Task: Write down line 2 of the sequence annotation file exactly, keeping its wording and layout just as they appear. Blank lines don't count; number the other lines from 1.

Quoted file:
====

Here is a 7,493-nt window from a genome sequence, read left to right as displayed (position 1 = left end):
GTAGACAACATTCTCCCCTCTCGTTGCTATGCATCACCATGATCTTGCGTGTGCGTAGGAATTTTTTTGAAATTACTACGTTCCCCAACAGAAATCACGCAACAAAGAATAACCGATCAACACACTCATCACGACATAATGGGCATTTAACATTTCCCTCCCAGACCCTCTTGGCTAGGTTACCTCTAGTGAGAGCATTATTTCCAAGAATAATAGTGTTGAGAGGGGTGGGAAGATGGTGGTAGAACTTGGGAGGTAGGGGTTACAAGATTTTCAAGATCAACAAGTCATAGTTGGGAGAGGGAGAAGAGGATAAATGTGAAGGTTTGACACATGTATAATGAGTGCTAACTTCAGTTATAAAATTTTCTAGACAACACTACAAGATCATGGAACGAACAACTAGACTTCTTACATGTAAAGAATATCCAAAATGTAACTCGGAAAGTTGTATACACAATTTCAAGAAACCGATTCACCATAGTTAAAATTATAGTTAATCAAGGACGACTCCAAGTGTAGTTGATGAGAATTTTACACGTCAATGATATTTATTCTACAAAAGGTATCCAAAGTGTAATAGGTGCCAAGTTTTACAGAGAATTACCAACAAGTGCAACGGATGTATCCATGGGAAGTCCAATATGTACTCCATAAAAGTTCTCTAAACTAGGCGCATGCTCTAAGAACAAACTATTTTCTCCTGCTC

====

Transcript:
GTAGACAACATTCTCCCCTCTCGTTGCTATGCATCACCATGATCTTGCGTGTGCGTAGGAATTTTTTTGAAATTACTACGTTCCCCAACAGAAATCACGCAACAAAGAATAACCGATCAACACACTCATCACGACATAATGGGCATTTAACATTTCCCTCCCAGACCCTCTTGGCTAGGTTACCTCTAGTGAGAGCATTATTTCCAAGAATAATAGTGTTGAGAGGGGTGGGAAGATGGTGGTAGAACTTGGGAGGTAGGGGTTACAAGATTTTCAAGATCAACAAGTCATAGTTGGGAGAGGGAGAAGAGGATAAATGTGAAGGTTTGACACATGTATAATGAGTGCTAACTTCAGTTATAAAATTTTCTAGACAACACTACAAGATCATGGAACGAACAACTAGACTTCTTACATGTAAAGAATATCCAAAATGTAACTCGGAAAGTTGTATACACAATTTCAAGAAACCGATTCACCATAGTTAAAATTATAGTTAATCAAGGACGACTCCAAGTGTAGTTGATGAGAATTTTACACGTCAATGATATTTATTCTACAAAAGGTATCCAAAGTGTAATAGGTGCCAAGTTTTACAGAGAATTACCAACAAGTGCAACGGATGTATCCATGGGAAGTCCAATATGTACTCCATAAAAGTTCTCTAAACTAGGCGCATGCTCTAAGAACAAACTATTTTCTCCTGCTC